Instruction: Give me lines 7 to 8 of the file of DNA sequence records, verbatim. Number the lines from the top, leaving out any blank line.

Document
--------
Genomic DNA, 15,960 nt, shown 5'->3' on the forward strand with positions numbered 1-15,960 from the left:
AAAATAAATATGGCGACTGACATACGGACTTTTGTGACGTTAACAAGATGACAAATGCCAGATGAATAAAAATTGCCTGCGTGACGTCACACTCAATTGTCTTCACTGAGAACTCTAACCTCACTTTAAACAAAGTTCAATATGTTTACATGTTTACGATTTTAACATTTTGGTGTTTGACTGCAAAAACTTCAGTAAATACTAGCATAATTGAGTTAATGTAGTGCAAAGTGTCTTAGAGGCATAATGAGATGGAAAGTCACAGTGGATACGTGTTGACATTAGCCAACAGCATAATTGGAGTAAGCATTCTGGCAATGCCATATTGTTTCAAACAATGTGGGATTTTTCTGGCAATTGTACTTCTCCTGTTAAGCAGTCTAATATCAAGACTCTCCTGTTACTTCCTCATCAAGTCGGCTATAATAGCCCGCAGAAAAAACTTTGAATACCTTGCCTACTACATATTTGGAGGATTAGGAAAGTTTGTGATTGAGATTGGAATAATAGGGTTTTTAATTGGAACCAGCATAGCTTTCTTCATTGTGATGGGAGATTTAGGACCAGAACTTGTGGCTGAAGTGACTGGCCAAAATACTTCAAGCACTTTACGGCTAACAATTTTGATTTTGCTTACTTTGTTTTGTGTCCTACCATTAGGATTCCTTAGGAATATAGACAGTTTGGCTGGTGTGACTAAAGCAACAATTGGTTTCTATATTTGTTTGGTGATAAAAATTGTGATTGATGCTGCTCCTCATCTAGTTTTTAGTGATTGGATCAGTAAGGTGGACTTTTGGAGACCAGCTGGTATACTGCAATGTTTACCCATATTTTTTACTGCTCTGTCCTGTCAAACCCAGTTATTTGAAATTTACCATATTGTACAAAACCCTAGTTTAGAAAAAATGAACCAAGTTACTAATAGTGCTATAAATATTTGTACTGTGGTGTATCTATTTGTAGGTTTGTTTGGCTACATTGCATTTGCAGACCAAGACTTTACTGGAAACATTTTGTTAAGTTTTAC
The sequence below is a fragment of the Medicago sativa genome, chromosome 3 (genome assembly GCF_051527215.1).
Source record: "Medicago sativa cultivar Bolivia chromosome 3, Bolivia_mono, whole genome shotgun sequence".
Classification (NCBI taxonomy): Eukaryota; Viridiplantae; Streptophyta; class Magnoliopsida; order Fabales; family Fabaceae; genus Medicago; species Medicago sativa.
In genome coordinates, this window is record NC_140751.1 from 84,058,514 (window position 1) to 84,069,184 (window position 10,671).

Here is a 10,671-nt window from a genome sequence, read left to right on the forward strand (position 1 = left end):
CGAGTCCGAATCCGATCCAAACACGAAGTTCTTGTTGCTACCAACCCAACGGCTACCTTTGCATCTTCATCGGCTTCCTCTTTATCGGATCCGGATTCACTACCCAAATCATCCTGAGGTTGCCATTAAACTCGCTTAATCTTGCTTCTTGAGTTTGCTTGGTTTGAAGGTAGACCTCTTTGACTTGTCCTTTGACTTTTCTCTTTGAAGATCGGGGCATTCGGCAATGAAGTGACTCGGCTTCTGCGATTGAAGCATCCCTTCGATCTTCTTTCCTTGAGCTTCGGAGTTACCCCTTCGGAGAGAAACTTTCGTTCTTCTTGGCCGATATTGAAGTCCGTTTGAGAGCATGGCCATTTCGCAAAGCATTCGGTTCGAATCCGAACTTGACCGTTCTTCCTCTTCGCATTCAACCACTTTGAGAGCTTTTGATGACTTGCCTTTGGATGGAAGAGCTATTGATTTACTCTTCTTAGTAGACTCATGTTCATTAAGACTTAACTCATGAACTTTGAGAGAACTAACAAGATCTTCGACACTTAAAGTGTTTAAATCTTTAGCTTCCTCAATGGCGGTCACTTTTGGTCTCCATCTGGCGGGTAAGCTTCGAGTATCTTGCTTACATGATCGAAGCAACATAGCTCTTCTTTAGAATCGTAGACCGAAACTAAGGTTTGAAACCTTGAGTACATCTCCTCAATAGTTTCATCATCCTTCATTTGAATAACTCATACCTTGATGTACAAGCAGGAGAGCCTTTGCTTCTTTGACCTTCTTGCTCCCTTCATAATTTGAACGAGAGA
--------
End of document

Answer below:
Here is a 10,671-nt window from a genome sequence, read left to right on the forward strand (position 1 = left end):
CGAGTCCGAATCCGATCCAAACACGAAGTTCTTGTTGCTACCAACCCAACGGCTACCTTTGCATCTTCATCGGCTTCCTCTTTATCGGATCCGGATTCACTACCCAAATCATCCTGAGGTTGCCATTAAACTCGCTTAATCTTGCTTCTTGAGTTTGCTTGGTTTGAAGGTAGACCTCTTTGACTTGTCCTTTGACTTTTCTCTTTGAAGATCGGGGCATTCGGCAATGAAGTGACTCGGCTTCTGCGATTGAAGCATCCCTTCGATCTTCTTTCCTTGAGCTTCGGAGTTACCCCTTCGGAGAGAAACTTTCGTTCTTCTTGGCCGATATTGAAGTCCGTTTGAGAGCATGGCCATTTCGCAAAGCATTCGGTTCGAATCCGAACTTGACCGTTCTTCCTCTTCGCATTCAACCACTTTGAGAGCTTTTGATGACTTGCCTTTGGATGGAAGAGCTATTGATTTACTCTTCTTAGTAGACTCATGTTCATTAAGACTTAACTCATGAACTTTGAGAGAACTAACAAGATCTTCGACACTTAAAGTGTTTAAATCTTTAGCTTCCTCAATGGCGGTCACTTTTGGTCTCCATCTGGCGGGTAAGCTTCGAGTATCTTGCTTACATGATCGAAGCAACATAGCTCTTCTTTAGAATCGTAGACCGAAACTAAGGTTTGAAACCTTGAGTACATCTCCTCAATAGTTTCATCATCCTTCATTTGAATAACTCATACCTTGATGTACAAGCAGGAGAGCCTTTGCTTCTTTGACCTTCTTGCTCCCTTCATAATTTGAACGAGAGA